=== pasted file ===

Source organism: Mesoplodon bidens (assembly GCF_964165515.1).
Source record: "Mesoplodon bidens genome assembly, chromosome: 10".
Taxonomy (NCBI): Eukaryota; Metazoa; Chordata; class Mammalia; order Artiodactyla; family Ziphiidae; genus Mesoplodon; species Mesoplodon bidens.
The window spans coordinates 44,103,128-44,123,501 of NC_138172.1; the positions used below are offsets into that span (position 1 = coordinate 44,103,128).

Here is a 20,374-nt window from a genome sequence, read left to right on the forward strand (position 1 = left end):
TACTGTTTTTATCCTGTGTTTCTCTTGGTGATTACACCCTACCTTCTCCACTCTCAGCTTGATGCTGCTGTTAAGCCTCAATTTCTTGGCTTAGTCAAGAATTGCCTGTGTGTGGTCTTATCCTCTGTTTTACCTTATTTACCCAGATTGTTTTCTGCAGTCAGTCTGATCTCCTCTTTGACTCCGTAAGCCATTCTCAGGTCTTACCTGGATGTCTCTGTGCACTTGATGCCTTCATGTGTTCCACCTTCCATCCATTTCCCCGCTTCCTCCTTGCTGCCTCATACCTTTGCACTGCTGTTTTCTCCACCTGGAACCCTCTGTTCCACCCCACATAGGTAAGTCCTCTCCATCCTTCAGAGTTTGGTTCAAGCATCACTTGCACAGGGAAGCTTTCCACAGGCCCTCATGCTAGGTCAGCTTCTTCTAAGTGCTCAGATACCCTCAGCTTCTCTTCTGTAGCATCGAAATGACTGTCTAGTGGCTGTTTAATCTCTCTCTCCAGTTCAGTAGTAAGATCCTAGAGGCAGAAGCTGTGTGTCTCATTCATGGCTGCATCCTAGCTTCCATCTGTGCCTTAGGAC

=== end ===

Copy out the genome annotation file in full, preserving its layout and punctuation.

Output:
Source organism: Mesoplodon bidens (assembly GCF_964165515.1).
Source record: "Mesoplodon bidens genome assembly, chromosome: 10".
Taxonomy (NCBI): Eukaryota; Metazoa; Chordata; class Mammalia; order Artiodactyla; family Ziphiidae; genus Mesoplodon; species Mesoplodon bidens.
The window spans coordinates 44,103,128-44,123,501 of NC_138172.1; the positions used below are offsets into that span (position 1 = coordinate 44,103,128).

Here is a 20,374-nt window from a genome sequence, read left to right on the forward strand (position 1 = left end):
TACTGTTTTTATCCTGTGTTTCTCTTGGTGATTACACCCTACCTTCTCCACTCTCAGCTTGATGCTGCTGTTAAGCCTCAATTTCTTGGCTTAGTCAAGAATTGCCTGTGTGTGGTCTTATCCTCTGTTTTACCTTATTTACCCAGATTGTTTTCTGCAGTCAGTCTGATCTCCTCTTTGACTCCGTAAGCCATTCTCAGGTCTTACCTGGATGTCTCTGTGCACTTGATGCCTTCATGTGTTCCACCTTCCATCCATTTCCCCGCTTCCTCCTTGCTGCCTCATACCTTTGCACTGCTGTTTTCTCCACCTGGAACCCTCTGTTCCACCCCACATAGGTAAGTCCTCTCCATCCTTCAGAGTTTGGTTCAAGCATCACTTGCACAGGGAAGCTTTCCACAGGCCCTCATGCTAGGTCAGCTTCTTCTAAGTGCTCAGATACCCTCAGCTTCTCTTCTGTAGCATCGAAATGACTGTCTAGTGGCTGTTTAATCTCTCTCTCCAGTTCAGTAGTAAGATCCTAGAGGCAGAAGCTGTGTGTCTCATTCATGGCTGCATCCTAGCTTCCATCTGTGCCTTAGGAC